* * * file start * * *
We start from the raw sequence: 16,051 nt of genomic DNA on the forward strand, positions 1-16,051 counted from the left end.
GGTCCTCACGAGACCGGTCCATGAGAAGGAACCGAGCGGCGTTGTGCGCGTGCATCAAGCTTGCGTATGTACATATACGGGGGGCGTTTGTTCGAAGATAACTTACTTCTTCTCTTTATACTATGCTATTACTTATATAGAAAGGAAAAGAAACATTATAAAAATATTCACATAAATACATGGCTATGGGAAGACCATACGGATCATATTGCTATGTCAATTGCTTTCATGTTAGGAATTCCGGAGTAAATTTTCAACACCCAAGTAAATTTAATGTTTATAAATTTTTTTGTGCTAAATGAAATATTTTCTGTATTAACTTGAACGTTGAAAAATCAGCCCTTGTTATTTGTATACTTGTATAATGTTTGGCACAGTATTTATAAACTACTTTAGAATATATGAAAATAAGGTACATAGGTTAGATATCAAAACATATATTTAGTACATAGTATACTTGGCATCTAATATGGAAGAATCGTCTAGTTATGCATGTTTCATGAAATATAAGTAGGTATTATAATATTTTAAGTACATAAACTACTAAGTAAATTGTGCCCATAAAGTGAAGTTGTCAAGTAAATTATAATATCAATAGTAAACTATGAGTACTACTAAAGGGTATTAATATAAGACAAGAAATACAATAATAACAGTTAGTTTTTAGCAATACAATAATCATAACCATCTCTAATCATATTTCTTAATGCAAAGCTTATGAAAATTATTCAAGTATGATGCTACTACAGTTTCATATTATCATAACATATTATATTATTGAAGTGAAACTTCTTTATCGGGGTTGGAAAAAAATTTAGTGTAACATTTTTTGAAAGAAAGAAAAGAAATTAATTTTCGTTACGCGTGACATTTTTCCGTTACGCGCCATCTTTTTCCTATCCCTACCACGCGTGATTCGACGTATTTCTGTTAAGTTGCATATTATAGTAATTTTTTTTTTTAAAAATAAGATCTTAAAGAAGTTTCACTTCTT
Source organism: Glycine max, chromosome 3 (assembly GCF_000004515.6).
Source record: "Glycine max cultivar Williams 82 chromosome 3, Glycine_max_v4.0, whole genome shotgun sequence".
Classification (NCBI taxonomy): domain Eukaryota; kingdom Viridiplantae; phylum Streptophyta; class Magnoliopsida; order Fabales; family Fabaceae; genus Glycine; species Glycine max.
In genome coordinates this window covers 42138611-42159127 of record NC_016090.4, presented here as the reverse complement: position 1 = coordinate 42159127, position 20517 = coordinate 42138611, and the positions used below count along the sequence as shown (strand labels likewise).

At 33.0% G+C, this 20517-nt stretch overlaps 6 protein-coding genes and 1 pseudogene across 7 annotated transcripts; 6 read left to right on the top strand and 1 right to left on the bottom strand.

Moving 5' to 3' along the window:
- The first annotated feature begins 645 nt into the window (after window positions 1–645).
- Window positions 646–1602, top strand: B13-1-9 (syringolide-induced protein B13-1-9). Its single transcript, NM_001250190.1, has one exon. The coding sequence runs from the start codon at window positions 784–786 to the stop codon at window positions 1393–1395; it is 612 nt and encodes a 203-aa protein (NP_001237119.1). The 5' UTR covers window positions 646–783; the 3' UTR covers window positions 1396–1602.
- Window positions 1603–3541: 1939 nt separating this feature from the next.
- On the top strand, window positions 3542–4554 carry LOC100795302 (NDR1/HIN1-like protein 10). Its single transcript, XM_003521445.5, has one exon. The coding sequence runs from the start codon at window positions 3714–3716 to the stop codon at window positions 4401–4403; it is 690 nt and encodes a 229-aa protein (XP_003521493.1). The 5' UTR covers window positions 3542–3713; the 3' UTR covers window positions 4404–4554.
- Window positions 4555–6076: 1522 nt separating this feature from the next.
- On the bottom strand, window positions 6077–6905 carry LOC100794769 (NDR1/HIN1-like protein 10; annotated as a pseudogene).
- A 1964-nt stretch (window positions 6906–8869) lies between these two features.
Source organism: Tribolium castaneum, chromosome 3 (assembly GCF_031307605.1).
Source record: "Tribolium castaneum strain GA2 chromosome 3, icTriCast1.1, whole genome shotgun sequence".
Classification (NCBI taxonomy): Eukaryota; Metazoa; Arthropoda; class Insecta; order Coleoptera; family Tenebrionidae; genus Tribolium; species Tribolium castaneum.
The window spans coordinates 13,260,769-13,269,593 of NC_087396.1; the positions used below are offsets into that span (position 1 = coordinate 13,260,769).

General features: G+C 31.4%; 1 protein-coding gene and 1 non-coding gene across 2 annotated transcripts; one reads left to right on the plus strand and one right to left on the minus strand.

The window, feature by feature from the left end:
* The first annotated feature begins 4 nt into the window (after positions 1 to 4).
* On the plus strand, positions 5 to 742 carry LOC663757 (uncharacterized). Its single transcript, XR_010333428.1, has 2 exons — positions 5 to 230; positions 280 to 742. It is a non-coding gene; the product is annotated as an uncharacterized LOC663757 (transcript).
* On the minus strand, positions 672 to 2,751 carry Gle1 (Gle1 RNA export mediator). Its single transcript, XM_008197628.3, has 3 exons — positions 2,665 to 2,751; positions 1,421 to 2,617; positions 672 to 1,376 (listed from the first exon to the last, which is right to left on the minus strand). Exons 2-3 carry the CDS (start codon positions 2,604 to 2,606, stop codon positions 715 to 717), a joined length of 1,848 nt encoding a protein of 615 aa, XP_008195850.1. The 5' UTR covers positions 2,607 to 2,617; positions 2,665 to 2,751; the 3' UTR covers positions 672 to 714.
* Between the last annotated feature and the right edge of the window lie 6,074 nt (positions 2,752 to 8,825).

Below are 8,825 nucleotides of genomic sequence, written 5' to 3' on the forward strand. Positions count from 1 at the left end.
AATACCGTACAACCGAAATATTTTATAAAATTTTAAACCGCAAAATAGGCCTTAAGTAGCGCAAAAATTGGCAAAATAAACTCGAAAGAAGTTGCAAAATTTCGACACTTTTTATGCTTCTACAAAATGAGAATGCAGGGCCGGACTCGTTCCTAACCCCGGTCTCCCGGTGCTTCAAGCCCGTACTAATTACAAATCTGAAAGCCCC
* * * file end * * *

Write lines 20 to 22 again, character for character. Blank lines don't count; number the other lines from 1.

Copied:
General features: G+C 31.4%; 1 protein-coding gene and 1 non-coding gene across 2 annotated transcripts; one reads left to right on the plus strand and one right to left on the minus strand.

The window, feature by feature from the left end:
* The first annotated feature begins 4 nt into the window (after positions 1 to 4).